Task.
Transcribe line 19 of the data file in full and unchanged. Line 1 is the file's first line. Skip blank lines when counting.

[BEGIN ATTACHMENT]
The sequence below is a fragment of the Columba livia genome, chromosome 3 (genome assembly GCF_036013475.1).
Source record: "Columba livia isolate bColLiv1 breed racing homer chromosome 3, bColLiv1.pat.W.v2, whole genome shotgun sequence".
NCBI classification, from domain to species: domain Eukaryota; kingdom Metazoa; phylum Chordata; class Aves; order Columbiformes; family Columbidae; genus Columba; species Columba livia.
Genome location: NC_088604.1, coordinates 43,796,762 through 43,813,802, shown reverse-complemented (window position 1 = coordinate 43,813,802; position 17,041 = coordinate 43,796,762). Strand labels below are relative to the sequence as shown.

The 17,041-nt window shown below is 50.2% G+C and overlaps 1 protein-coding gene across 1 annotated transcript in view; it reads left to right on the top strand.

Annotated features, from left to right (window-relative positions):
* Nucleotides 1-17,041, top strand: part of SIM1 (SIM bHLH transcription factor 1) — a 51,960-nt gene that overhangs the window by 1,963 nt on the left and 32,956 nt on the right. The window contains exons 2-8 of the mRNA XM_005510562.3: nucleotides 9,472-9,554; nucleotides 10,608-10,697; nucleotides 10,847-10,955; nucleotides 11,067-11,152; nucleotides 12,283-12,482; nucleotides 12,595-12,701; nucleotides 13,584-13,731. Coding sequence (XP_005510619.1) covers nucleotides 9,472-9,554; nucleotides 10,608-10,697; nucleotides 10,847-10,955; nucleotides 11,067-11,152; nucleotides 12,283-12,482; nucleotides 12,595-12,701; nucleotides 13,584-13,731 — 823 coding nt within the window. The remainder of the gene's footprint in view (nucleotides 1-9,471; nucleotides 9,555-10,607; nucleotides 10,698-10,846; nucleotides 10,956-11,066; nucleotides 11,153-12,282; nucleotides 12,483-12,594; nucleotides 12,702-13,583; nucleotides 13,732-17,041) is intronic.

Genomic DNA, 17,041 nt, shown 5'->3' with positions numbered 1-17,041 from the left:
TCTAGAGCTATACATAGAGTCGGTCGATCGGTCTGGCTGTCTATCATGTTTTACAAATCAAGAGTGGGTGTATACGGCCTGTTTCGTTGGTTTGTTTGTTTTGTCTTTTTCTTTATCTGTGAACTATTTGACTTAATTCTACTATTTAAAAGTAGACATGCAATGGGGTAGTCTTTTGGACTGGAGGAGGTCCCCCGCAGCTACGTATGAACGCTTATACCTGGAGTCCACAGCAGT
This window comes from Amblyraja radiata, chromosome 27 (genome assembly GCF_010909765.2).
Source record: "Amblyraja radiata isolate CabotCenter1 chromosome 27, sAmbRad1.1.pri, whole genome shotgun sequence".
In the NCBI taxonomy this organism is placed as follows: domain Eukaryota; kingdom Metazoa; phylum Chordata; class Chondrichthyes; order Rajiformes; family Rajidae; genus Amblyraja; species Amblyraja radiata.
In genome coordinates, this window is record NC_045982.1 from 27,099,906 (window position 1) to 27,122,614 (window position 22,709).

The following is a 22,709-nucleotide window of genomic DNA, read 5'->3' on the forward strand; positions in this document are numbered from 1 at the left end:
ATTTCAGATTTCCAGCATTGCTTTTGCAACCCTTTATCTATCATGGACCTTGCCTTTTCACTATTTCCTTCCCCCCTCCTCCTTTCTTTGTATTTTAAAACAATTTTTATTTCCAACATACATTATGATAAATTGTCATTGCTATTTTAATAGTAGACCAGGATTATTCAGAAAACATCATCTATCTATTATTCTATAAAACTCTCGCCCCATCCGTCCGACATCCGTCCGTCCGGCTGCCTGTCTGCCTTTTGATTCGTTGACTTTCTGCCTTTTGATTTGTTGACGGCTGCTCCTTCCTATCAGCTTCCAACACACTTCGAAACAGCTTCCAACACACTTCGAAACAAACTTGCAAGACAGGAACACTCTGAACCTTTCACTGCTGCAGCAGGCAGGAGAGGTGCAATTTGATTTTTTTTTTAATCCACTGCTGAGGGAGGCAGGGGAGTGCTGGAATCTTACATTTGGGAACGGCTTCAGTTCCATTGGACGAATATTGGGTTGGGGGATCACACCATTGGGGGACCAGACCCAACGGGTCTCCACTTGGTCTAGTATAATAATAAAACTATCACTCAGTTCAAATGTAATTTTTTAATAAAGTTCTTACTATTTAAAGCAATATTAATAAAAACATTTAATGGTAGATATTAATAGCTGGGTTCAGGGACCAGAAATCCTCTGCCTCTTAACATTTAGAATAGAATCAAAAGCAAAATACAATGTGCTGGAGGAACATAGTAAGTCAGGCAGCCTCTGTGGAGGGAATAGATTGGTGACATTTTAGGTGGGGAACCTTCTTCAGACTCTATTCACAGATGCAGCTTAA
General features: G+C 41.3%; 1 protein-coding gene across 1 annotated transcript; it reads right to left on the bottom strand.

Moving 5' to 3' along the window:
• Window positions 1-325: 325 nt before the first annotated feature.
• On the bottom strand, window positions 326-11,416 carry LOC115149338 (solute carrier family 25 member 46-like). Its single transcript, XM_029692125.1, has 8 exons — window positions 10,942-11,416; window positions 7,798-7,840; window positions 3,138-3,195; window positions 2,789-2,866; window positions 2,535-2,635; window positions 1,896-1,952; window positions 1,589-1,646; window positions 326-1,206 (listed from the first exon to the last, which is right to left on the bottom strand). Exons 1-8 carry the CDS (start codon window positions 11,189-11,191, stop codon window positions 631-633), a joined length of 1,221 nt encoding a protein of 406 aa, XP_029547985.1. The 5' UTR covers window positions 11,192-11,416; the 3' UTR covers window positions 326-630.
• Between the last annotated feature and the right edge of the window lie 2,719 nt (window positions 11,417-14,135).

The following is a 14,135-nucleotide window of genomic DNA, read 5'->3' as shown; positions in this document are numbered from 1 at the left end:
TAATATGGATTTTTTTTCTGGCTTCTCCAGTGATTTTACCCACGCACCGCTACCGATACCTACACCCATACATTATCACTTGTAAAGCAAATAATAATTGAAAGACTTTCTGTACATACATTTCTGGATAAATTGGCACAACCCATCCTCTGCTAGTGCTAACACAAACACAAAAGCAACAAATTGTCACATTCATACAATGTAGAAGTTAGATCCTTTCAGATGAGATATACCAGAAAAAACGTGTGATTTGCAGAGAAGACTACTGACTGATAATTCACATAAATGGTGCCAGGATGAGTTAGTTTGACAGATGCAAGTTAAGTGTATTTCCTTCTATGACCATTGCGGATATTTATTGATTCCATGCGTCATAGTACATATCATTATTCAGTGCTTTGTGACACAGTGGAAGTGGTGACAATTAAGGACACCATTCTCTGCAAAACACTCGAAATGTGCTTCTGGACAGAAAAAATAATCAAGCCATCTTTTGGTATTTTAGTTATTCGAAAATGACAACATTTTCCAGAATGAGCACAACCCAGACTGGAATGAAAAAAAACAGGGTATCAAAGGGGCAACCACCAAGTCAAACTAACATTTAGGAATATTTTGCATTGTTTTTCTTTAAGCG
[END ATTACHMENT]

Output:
• On the bottom strand, window positions 326-11,416 carry LOC115149338 (solute carrier family 25 member 46-like). Its single transcript, XM_029692125.1, has 8 exons — window positions 10,942-11,416; window positions 7,798-7,840; window positions 3,138-3,195; window positions 2,789-2,866; window positions 2,535-2,635; window positions 1,896-1,952; window positions 1,589-1,646; window positions 326-1,206 (listed from the first exon to the last, which is right to left on the bottom strand). Exons 1-8 carry the CDS (start codon window positions 11,189-11,191, stop codon window positions 631-633), a joined length of 1,221 nt encoding a protein of 406 aa, XP_029547985.1. The 5' UTR covers window positions 11,192-11,416; the 3' UTR covers window positions 326-630.